“For them, there were really two sources of truth: Nature and the Bible, and the Bible was probably for them a more reliable source of truth than nature,” Nuovo said.
“They had this theory of nature that is totally based upon non-directed processes that become generative and produce worlds, and at the same time they were holding onto a belief that God created the world and designed it perfectly,” he added. “What really got me into this is the fascination with how one can hold these two views together. Well, they didn’t exactly, because they were trying to fit together theories that were alien to each other.”
Nuovo is constantly amazed by the new things he is finding out about the Locke as he weeds through the layers of documents.
“(Locke) is a very important figure, but also very hard to understand, because there were all these sides to him that people weren’t aware of,” Nuovo said. “Access to all these manuscripts and papers made clear there were many dimensions to his mind that needed to be explored.”
He is now working on a book titled, “Locke: Theological Manuscripts.” It will include around 30 of Locke’s never-before-published manuscripts, which Nuovo transcribed, annotated and in some cases translated. Locke often wrote his manuscripts in Latin, which requires translation and annotation. So in addition to his considerable knowledge of theology and philosophy, Nuovo is a solid linguist. He enjoys putting together all the literary clues to get a better picture of the iconic Locke.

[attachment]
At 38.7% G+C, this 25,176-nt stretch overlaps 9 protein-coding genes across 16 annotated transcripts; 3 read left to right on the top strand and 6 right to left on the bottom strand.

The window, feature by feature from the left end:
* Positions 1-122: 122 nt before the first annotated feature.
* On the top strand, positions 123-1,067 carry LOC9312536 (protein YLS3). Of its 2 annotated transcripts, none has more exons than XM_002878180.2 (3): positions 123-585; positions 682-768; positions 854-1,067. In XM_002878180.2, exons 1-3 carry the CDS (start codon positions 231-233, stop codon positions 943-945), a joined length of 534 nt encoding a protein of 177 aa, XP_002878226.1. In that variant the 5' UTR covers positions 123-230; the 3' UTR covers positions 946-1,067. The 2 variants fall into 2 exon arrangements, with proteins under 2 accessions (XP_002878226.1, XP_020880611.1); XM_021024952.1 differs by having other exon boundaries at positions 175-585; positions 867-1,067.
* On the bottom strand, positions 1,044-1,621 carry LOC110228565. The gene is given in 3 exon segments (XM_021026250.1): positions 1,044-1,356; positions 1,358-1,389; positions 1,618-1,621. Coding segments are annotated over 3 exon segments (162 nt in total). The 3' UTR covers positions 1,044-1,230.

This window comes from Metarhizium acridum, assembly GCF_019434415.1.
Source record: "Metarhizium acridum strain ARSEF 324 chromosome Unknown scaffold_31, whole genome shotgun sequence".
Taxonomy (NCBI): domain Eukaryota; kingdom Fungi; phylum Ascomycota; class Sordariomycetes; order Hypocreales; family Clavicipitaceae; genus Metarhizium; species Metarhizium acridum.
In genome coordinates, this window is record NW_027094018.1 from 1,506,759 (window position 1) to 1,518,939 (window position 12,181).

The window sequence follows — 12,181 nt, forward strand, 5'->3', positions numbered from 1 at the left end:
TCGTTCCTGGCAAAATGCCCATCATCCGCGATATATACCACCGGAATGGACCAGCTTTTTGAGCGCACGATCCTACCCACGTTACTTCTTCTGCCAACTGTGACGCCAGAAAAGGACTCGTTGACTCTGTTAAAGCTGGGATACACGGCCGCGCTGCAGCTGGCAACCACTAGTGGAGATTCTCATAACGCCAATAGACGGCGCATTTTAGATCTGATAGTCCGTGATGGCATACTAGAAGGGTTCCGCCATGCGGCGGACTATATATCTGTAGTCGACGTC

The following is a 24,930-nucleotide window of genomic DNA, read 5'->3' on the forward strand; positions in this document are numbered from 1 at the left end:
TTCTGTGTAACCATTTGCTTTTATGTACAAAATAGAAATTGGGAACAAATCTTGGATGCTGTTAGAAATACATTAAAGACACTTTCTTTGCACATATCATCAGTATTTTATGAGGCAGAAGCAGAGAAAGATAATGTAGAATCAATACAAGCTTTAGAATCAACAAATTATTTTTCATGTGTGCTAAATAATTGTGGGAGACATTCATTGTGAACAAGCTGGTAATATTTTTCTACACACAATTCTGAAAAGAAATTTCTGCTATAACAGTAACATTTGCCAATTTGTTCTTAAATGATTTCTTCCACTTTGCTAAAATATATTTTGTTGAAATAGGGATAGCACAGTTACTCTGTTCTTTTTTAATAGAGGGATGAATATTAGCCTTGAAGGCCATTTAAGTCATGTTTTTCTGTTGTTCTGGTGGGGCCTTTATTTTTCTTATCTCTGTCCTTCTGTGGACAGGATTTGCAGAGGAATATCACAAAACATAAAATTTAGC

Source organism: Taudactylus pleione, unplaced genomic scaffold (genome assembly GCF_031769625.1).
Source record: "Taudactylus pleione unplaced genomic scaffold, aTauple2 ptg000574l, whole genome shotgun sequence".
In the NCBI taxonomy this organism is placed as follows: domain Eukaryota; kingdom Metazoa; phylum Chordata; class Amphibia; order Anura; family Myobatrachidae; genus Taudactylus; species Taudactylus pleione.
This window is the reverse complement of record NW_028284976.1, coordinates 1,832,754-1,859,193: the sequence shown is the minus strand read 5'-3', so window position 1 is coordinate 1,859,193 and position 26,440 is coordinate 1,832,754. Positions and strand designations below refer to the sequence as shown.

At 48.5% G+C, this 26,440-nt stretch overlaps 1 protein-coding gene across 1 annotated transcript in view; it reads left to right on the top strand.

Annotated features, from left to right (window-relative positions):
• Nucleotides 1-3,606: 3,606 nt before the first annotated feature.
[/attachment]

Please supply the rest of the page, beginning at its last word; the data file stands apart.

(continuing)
“It is delightful work, and there is a sense of getting a familiarity with the person,” Nuovo said.
The visiting fellowship at Oxford has also given Nuovo a place to stay during his frequent trips to England. He made annual research trips to Oxford for nine straight years; his most recent visit was in 2012. He confesses travel is becoming less appealing as he gets older, but his thirst to open Locke’s mysteries keeps motivating him.
“I’m hoping to go again, since I have a place to stay and still have access to the library and manuscripts,” Nuovo said. “It’s been a post-retirement activity that has been delightful.”
Reporter John Flowers is at [email protected].